The New England Basketball Hall of Fame will host an all-day Reunion and Seminar at Springfield College on Saturday. Among those being honored will be Jim Calhoun.

Calhoun will receive our the Hall's first Basketball Genius Award for his unmatched ability to find and recruit young men well under the radar and coach those young men up to greatness.

Rather than present Calhoun with a trophy or medal, he will be presented with a poem written by acclaimed poet Jack Ridl. Here it is:

To Be a Genius
for Jim Calhoun

Any coach can say Yes
to a can’t-miss All-American.
Any coach can say No
to a high school bench warmer.

But a coach who says Maybe . . .
That can take a certain genius—

a coach who’s not sure, yet watches,
sees something, who thinks “If.”

“If I, if the kid, if I teach,
if he listens. If the kid
does the work, if he opens
his heart. If the kid stops going left

80 percent of the time, boxes out,
takes a charge, waits and waits
for his chance. If I can stick
with him. If he stays with me.

If I know what to say when he’s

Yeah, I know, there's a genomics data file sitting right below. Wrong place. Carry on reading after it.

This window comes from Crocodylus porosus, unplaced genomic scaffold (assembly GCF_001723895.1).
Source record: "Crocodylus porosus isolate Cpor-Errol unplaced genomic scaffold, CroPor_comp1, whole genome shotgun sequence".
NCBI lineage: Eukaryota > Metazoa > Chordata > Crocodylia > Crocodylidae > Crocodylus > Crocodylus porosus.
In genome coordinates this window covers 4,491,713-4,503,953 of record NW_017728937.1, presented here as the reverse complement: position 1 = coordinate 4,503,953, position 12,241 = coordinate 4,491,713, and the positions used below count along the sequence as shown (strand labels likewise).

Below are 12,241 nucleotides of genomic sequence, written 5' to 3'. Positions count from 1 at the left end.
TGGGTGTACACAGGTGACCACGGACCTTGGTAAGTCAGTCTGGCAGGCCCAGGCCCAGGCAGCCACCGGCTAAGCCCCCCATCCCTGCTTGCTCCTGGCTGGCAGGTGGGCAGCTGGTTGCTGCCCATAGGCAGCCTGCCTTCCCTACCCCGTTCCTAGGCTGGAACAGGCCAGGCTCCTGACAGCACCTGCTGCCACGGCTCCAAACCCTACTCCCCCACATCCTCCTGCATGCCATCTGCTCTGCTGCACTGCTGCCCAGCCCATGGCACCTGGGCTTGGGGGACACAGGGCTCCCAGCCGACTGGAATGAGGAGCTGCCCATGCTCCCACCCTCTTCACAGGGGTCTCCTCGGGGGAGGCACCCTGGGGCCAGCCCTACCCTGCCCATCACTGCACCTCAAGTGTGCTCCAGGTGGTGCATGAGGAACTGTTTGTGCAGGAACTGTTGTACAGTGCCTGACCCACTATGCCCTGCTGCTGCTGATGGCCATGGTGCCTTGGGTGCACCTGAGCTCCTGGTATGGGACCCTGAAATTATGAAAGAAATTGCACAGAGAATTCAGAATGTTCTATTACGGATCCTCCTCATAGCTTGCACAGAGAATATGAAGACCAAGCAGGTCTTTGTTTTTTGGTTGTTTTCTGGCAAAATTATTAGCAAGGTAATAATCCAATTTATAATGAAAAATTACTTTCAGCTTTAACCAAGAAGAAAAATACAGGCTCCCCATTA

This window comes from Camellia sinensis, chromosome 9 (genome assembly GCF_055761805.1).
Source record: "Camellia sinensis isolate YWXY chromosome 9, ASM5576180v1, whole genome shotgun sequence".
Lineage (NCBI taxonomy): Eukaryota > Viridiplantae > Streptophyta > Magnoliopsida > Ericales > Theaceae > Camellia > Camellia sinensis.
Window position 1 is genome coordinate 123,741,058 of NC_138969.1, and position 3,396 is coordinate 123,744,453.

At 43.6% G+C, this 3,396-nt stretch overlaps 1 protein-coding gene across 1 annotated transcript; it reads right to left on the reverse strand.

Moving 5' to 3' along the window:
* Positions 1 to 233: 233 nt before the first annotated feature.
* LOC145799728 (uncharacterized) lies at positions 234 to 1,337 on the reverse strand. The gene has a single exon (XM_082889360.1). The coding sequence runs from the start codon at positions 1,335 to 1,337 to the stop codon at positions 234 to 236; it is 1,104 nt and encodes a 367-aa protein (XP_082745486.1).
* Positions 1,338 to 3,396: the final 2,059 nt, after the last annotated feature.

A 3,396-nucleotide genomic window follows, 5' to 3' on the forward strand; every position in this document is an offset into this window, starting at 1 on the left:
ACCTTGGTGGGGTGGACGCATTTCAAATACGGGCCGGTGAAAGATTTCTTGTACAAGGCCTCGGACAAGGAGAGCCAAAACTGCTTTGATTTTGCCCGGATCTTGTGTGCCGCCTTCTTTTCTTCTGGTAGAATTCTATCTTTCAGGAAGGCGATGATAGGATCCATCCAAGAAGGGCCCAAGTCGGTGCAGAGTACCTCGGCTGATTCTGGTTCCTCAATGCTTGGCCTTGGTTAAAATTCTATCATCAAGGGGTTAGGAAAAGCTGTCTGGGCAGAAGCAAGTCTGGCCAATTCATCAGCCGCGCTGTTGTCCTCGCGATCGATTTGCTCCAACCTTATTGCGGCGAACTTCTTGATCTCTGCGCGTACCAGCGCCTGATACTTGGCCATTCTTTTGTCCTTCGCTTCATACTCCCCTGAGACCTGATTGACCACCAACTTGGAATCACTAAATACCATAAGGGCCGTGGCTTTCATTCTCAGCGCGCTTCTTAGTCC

ready to quit, if I know when
to say “it”—what he needs to hear.

If he believes I believe he can
get where I see him. When
at last he says Yes to what he
knows he must do—again and
again and again and again—then,
maybe then, when he’s hung it
all up, he’ll come back
to the gym, walk in, and say Thanks."


Wednesday, November 2, 2016

Lots of UConn commits, targets to play in Hoop Hall Classic in January

The Naismith Memorial Basketball Hall of Fame announced the field of teams and game schedule for the 2017 Spalding Hoophall Classic, an annual basketball showcase now in its 16th year at Springfield College. Games will be played at Blake Arena on the campus of Springfield College January 12-16, during Martin Luther King, Jr. weekend.

The nation’s premier basketball event will once again showcase the top high school basketball teams from across the country, and will feature numerous top UConn recruiting targets - as well as a few Husky commits.